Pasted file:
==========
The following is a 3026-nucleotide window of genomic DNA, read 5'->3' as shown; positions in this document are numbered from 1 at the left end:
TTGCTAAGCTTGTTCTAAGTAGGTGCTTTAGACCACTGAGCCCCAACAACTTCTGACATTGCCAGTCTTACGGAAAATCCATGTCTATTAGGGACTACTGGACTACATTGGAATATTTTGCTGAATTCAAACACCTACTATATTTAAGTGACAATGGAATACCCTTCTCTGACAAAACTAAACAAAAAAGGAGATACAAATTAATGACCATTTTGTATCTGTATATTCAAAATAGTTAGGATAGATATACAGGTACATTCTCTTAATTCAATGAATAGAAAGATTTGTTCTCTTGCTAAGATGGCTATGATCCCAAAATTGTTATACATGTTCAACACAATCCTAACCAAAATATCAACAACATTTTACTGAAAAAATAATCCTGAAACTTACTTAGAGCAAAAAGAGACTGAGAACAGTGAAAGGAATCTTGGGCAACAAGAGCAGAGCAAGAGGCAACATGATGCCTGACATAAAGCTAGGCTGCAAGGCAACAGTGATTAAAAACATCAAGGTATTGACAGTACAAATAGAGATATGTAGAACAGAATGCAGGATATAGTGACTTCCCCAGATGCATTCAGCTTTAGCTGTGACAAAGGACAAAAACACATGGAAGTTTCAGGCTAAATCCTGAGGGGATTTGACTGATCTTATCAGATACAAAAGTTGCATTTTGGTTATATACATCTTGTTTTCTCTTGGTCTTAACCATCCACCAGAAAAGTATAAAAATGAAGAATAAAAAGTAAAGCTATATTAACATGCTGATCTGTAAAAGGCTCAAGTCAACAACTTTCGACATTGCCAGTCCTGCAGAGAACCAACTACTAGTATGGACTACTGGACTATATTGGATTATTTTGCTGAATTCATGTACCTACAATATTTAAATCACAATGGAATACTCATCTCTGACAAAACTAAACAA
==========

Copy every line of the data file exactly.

The following is a 3026-nucleotide window of genomic DNA, read 5'->3' as shown; positions in this document are numbered from 1 at the left end:
TTGCTAAGCTTGTTCTAAGTAGGTGCTTTAGACCACTGAGCCCCAACAACTTCTGACATTGCCAGTCTTACGGAAAATCCATGTCTATTAGGGACTACTGGACTACATTGGAATATTTTGCTGAATTCAAACACCTACTATATTTAAGTGACAATGGAATACCCTTCTCTGACAAAACTAAACAAAAAAGGAGATACAAATTAATGACCATTTTGTATCTGTATATTCAAAATAGTTAGGATAGATATACAGGTACATTCTCTTAATTCAATGAATAGAAAGATTTGTTCTCTTGCTAAGATGGCTATGATCCCAAAATTGTTATACATGTTCAACACAATCCTAACCAAAATATCAACAACATTTTACTGAAAAAATAATCCTGAAACTTACTTAGAGCAAAAAGAGACTGAGAACAGTGAAAGGAATCTTGGGCAACAAGAGCAGAGCAAGAGGCAACATGATGCCTGACATAAAGCTAGGCTGCAAGGCAACAGTGATTAAAAACATCAAGGTATTGACAGTACAAATAGAGATATGTAGAACAGAATGCAGGATATAGTGACTTCCCCAGATGCATTCAGCTTTAGCTGTGACAAAGGACAAAAACACATGGAAGTTTCAGGCTAAATCCTGAGGGGATTTGACTGATCTTATCAGATACAAAAGTTGCATTTTGGTTATATACATCTTGTTTTCTCTTGGTCTTAACCATCCACCAGAAAAGTATAAAAATGAAGAATAAAAAGTAAAGCTATATTAACATGCTGATCTGTAAAAGGCTCAAGTCAACAACTTTCGACATTGCCAGTCCTGCAGAGAACCAACTACTAGTATGGACTACTGGACTATATTGGATTATTTTGCTGAATTCATGTACCTACAATATTTAAATCACAATGGAATACTCATCTCTGACAAAACTAAACAA